21 June 2009

Depressive Stigmas

What happens if I don't take my medication? I turn into a zombie. Everything turns flat, it seems almost as if things lose their color, like all the colors fade. I feel like my body weighs so much that I can't even hold my shoulders up. I become lethargic - I can't get myself to do anything. I don't feel sad; I feel nothing. Empty, blank, flat. Great things can happen, but they don't make me happy. Awful things can happen, but they don't make me sad.

What happens when I take my medication? I'm myself again. The medication doesn't make me feel happy; it makes me feel. With the medication, my emotions come back; I can feel happy or sad. I enjoy it when things are going well; I get sad or angry when they go poorly.

~MarkCC @ Good Math, Bad Math

I seem to have made it through my bout with depression, amazingly without the aid of pharmaceuticals. Some would say that makes me "better" than people who need the pharmaceuticals; I would say it makes me damned lucky. I've talked to people who actually think that all you need to do if you're depressed is "snap out of it." It's obvious that such people have never, ever suffered from genuine depression. They've had the "oh, I'm a bit down today" variety.

In my case, I was able to keep functioning through sheer effort of will, but I didn't give much of a damn about anything. The place where this manifested most obviously was in getting bills paid. I would know that the bill was sitting there, that I had the money in my checking account to pay for it, that the checkbook was under the bill...and I could not motivate myself to get up and do anything about it. I managed to push through that often enough to avoid losing anything other than cable...mainly because none of the other companies were as ridiculously uptight about late payments as the cable company. One of the signs that the depression was lifting was when I would sit down almost immediately after receiving a bill and get it paid.

Here's the thing, though. I didn't use pharmaceuticals, but I did use a meditation practice. Meditation has been shown to alter brain states. Instead of taking a drug to alter my brain chemistry, I adopted a practice that would do so. I tended to keep with practices that seemed to improve the condition, but it was largely a matter of trial and error. I can't see how that is "better" than using a pharmaceutical to achieve the same effect. Such a practice is a major time commitment, and has to be done everyday if you want to keep receiving benefits. The pharmaceuticals are a hefty monetary commitment instead, and have to be ingested everyday to receive benefits. Which have you got more of, time or money? And do you have enough patience to give a meditative practice time to work?

I do think there are further benefits to a meditation practice, particularly one that utilizes physical meditations like taiji and yoga, and I do think everyone could benefit from such practices. But I am not about to tell someone who is so depressed that he/she can't get out of bed to go do yoga asanas. Pharmaceuticals would be a much better option at that point. Maybe, maybe, after the pharmaceuticals have helped enough, such a practice might reduce dependence on them, but, then again, it might not. Whether it's worth trying is entirely up to the person who is suffering.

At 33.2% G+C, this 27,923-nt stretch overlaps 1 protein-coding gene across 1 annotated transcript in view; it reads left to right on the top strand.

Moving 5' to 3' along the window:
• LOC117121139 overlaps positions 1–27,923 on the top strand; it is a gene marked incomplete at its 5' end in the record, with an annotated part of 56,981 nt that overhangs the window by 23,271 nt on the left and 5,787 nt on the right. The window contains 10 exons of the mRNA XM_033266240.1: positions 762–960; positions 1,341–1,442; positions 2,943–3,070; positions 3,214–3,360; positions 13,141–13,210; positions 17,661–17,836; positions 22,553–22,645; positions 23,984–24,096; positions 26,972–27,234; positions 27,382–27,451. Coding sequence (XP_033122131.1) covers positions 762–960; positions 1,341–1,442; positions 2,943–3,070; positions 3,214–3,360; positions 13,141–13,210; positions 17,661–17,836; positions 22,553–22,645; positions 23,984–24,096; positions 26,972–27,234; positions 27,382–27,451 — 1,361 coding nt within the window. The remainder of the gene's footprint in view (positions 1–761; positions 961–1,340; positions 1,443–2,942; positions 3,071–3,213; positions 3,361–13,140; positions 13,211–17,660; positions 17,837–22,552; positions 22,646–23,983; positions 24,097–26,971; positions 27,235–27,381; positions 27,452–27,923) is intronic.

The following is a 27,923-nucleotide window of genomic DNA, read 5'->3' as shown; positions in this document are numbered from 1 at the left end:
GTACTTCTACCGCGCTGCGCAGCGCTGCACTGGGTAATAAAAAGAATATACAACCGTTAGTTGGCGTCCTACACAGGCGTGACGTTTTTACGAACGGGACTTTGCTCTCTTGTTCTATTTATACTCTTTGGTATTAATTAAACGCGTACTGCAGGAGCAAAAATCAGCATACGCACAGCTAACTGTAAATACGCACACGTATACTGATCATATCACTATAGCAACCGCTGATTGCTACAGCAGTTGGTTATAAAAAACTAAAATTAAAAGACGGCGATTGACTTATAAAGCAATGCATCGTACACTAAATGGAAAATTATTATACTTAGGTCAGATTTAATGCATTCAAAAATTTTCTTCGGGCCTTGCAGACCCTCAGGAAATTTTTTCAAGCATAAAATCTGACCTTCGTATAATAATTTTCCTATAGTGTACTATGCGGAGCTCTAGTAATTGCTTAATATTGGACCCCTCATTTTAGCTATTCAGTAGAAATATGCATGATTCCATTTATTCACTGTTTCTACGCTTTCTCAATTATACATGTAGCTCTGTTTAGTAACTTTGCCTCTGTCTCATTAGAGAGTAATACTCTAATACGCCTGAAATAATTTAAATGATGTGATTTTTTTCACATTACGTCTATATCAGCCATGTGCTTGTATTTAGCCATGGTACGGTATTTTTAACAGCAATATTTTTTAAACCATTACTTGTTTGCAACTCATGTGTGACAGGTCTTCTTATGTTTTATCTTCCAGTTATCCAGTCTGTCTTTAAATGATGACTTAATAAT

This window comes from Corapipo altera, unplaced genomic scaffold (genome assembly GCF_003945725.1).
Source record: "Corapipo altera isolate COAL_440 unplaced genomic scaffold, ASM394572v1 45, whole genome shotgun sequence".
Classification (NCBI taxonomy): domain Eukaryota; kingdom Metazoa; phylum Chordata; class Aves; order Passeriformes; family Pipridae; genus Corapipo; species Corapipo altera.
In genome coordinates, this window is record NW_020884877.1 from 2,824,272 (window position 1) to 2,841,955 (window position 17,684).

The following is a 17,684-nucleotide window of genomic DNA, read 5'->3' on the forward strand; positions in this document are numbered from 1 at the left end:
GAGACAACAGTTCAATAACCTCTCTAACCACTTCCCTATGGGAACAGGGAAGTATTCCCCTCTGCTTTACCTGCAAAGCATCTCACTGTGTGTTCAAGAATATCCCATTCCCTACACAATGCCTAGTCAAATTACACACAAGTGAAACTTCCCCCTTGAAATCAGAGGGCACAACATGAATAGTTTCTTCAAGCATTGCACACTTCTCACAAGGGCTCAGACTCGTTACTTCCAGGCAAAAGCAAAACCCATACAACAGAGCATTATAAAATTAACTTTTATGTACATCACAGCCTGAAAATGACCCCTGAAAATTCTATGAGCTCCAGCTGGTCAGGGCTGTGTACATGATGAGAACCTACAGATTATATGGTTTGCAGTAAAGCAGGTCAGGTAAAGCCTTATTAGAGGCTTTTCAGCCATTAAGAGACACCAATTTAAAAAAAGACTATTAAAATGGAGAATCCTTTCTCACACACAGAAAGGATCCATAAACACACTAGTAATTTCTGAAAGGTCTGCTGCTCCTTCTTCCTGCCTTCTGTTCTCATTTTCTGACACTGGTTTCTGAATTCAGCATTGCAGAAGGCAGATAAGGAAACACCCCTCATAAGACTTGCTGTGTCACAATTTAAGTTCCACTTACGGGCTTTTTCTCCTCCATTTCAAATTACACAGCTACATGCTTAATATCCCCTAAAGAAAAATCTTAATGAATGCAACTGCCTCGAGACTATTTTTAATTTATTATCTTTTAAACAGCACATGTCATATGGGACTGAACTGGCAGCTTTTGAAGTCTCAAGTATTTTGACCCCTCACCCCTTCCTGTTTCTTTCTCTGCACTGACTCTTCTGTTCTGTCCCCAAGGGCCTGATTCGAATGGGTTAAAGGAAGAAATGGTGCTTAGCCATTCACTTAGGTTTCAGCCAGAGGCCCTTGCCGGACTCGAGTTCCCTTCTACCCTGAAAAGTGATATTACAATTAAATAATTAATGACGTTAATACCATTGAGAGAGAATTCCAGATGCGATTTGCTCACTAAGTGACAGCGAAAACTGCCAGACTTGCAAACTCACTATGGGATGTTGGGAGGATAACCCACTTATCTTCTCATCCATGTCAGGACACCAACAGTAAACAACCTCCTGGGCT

In my case, since the meditation practice works for me, I prefer to rely on that. It doesn't require a doctor's visit or a prescription. It does require a strong commitment to the practice. Most people who are depressed wouldn't be able even to contemplate such a commitment. When I began it, my goal was to keep it up for 36 days straight, and that was all. Just 36 days. I did not expect to make it through those 36 days, but it gave me a goal to concentrate on. Rather to my amazement, I made it through 36 days, then 108, and I've just passed the 900 day mark. That's 25 cycles of 36 days, when I didn't honestly expect to make it through a single cycle of 36 days. I've even expanded the practice since then. But, that's me. That's not going to work for everyone, any more than a single pharmaceutical remedy is going to work for everyone. It helps that I'm a touch obsessive-compulsive and have a fascination with numbers, so that counting the days actually served to motivate me when I began. Now I still keep track of the numbers, but it's more a matter of interest than of motivation.

But what if that hadn't worked for me? What if I hadn't lucked into a practice sufficient to keep me sane? I don't know. Best case scenario, I think, would be that I wound up on some sort of pharmaceutical. Worst case? I don't think I would have suicided, as the only time I felt suicidal it was ginger-induced*, but I might have gotten to the point of not giving a damn about anything, including the job that pays my bills, or the cars coming on a street I needed to cross, or... One way or another, the situation would have gotten worse and worse.

*I've determined that if I'm perfectly awake and healthy, ginger just makes me a touch sleepy. If I'm already tired, ginger makes me feel depressed. If I'm already depressed, it can make me feel suicidal. I no longer cook with ginger.

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